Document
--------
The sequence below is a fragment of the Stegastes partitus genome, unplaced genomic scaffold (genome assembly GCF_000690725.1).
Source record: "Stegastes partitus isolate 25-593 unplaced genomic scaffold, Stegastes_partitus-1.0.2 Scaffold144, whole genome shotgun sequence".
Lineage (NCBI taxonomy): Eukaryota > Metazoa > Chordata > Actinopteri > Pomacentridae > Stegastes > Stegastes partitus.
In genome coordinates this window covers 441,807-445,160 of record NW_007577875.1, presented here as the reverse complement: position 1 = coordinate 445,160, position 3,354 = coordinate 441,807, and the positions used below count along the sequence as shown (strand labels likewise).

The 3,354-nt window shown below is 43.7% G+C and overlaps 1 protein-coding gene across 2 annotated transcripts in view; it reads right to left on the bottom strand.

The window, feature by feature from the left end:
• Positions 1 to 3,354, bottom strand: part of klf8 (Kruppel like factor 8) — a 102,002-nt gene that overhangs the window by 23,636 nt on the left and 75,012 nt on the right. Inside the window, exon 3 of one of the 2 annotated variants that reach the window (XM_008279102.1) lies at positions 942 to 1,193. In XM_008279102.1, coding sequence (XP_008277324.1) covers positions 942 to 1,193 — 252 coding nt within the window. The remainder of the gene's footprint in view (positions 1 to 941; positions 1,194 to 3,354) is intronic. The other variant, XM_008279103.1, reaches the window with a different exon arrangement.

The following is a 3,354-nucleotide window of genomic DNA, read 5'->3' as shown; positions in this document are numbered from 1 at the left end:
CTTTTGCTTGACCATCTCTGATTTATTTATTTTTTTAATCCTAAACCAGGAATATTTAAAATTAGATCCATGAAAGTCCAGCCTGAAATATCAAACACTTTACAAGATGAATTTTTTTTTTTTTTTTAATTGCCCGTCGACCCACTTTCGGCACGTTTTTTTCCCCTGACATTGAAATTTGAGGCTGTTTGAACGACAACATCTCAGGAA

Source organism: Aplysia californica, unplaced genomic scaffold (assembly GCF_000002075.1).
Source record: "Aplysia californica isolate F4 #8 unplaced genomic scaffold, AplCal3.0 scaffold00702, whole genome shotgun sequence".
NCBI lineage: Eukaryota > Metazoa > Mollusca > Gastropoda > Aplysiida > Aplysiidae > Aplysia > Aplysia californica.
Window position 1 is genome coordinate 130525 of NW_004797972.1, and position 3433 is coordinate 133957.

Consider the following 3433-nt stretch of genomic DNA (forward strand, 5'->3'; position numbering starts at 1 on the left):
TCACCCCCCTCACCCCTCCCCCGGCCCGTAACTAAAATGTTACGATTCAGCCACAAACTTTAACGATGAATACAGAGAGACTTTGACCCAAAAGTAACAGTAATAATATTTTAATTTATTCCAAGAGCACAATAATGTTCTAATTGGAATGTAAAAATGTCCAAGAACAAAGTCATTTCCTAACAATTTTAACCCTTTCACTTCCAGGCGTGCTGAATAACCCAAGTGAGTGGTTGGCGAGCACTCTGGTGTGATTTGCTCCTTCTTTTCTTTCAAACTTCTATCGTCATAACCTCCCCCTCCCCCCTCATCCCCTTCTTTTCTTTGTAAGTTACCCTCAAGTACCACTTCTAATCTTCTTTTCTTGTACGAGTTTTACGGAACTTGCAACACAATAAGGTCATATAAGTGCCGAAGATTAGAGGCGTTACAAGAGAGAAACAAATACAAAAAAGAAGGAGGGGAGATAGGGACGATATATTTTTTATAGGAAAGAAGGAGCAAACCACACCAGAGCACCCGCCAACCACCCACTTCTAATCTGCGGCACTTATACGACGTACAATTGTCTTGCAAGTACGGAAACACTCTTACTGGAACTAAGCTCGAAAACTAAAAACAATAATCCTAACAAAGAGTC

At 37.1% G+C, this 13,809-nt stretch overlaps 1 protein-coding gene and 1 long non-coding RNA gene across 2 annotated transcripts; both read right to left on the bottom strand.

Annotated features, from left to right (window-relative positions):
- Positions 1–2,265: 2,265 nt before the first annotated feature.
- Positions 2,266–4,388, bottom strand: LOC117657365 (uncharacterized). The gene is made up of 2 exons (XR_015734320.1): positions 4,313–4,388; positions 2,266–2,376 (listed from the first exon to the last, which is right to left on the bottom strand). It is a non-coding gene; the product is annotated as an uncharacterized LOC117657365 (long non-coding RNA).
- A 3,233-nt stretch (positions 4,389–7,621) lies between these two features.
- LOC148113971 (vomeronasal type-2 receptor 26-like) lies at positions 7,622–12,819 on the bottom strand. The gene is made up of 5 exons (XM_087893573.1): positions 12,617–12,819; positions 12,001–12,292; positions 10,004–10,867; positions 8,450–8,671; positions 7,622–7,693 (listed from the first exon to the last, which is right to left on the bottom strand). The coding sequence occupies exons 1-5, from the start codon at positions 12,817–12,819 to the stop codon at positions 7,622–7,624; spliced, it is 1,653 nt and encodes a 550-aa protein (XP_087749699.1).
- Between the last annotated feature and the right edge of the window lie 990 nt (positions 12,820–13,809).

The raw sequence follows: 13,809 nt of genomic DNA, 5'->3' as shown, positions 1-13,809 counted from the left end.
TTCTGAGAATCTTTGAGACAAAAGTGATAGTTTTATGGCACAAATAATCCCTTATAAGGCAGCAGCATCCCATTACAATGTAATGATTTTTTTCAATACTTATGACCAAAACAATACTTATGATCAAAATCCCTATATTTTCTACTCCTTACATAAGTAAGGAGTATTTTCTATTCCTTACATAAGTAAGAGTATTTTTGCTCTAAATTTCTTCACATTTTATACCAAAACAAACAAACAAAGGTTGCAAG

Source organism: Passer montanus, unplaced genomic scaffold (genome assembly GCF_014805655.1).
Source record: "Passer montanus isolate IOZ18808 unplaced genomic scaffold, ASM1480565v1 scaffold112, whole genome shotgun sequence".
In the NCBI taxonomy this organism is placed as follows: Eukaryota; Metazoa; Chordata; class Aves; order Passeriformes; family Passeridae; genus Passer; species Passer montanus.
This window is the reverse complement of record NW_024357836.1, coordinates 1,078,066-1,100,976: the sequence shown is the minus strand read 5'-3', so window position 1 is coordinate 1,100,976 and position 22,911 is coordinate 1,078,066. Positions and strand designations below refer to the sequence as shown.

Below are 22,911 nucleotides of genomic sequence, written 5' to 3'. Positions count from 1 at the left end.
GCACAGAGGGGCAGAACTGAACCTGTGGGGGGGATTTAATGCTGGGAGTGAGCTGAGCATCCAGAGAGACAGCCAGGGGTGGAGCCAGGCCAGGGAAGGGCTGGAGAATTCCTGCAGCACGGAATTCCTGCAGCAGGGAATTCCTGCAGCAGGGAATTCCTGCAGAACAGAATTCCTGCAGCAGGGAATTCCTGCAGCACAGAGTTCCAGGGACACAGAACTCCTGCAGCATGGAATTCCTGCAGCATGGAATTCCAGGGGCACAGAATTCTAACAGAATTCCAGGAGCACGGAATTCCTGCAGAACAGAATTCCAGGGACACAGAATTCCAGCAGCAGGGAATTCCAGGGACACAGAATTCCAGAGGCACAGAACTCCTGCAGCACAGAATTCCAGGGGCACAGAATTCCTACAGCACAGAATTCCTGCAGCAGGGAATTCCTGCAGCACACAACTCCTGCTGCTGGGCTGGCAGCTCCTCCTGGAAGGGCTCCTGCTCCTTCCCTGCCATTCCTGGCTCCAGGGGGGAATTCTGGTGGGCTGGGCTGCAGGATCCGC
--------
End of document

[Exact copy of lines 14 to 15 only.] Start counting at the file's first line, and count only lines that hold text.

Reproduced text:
Consider the following 3433-nt stretch of genomic DNA (forward strand, 5'->3'; position numbering starts at 1 on the left):
TCACCCCCCTCACCCCTCCCCCGGCCCGTAACTAAAATGTTACGATTCAGCCACAAACTTTAACGATGAATACAGAGAGACTTTGACCCAAAAGTAACAGTAATAATATTTTAATTTATTCCAAGAGCACAATAATGTTCTAATTGGAATGTAAAAATGTCCAAGAACAAAGTCATTTCCTAACAATTTTAACCCTTTCACTTCCAGGCGTGCTGAATAACCCAAGTGAGTGGTTGGCGAGCACTCTGGTGTGATTTGCTCCTTCTTTTCTTTCAAACTTCTATCGTCATAACCTCCCCCTCCCCCCTCATCCCCTTCTTTTCTTTGTAAGTTACCCTCAAGTACCACTTCTAATCTTCTTTTCTTGTACGAGTTTTACGGAACTTGCAACACAATAAGGTCATATAAGTGCCGAAGATTAGAGGCGTTACAAGAGAGAAACAAATACAAAAAAGAAGGAGGGGAGATAGGGACGATATATTTTTTATAGGAAAGAAGGAGCAAACCACACCAGAGCACCCGCCAACCACCCACTTCTAATCTGCGGCACTTATACGACGTACAATTGTCTTGCAAGTACGGAAACACTCTTACTGGAACTAAGCTCGAAAACTAAAAACAATAATCCTAACAAAGAGTC